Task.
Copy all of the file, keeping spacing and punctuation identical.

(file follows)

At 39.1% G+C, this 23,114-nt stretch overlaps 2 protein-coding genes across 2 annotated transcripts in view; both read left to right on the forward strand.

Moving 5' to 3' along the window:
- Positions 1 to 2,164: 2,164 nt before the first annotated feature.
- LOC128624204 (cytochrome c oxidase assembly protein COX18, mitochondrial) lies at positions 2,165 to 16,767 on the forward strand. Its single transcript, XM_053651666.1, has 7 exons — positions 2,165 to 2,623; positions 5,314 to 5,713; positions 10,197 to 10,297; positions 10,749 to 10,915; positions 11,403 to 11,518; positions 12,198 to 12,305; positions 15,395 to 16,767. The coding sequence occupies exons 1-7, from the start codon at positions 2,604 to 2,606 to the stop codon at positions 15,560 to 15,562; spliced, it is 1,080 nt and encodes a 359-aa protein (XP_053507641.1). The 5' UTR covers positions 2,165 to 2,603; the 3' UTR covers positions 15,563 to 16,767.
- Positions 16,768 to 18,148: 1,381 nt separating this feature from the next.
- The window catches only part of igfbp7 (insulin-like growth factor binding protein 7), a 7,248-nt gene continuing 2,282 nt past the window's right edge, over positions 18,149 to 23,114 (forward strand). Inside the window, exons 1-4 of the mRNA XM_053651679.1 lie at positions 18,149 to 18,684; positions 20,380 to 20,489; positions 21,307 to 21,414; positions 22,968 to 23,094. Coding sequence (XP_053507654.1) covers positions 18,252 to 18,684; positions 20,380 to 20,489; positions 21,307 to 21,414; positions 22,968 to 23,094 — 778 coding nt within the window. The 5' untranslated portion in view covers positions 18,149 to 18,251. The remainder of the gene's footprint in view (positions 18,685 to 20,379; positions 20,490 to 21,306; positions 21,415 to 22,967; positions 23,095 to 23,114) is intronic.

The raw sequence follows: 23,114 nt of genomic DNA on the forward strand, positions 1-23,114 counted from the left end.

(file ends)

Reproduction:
At 39.1% G+C, this 23,114-nt stretch overlaps 2 protein-coding genes across 2 annotated transcripts in view; both read left to right on the forward strand.

Moving 5' to 3' along the window:
- Positions 1 to 2,164: 2,164 nt before the first annotated feature.
- LOC128624204 (cytochrome c oxidase assembly protein COX18, mitochondrial) lies at positions 2,165 to 16,767 on the forward strand. Its single transcript, XM_053651666.1, has 7 exons — positions 2,165 to 2,623; positions 5,314 to 5,713; positions 10,197 to 10,297; positions 10,749 to 10,915; positions 11,403 to 11,518; positions 12,198 to 12,305; positions 15,395 to 16,767. The coding sequence occupies exons 1-7, from the start codon at positions 2,604 to 2,606 to the stop codon at positions 15,560 to 15,562; spliced, it is 1,080 nt and encodes a 359-aa protein (XP_053507641.1). The 5' UTR covers positions 2,165 to 2,603; the 3' UTR covers positions 15,563 to 16,767.
- Positions 16,768 to 18,148: 1,381 nt separating this feature from the next.
- The window catches only part of igfbp7 (insulin-like growth factor binding protein 7), a 7,248-nt gene continuing 2,282 nt past the window's right edge, over positions 18,149 to 23,114 (forward strand). Inside the window, exons 1-4 of the mRNA XM_053651679.1 lie at positions 18,149 to 18,684; positions 20,380 to 20,489; positions 21,307 to 21,414; positions 22,968 to 23,094. Coding sequence (XP_053507654.1) covers positions 18,252 to 18,684; positions 20,380 to 20,489; positions 21,307 to 21,414; positions 22,968 to 23,094 — 778 coding nt within the window. The 5' untranslated portion in view covers positions 18,149 to 18,251. The remainder of the gene's footprint in view (positions 18,685 to 20,379; positions 20,490 to 21,306; positions 21,415 to 22,967; positions 23,095 to 23,114) is intronic.

The raw sequence follows: 23,114 nt of genomic DNA on the forward strand, positions 1-23,114 counted from the left end.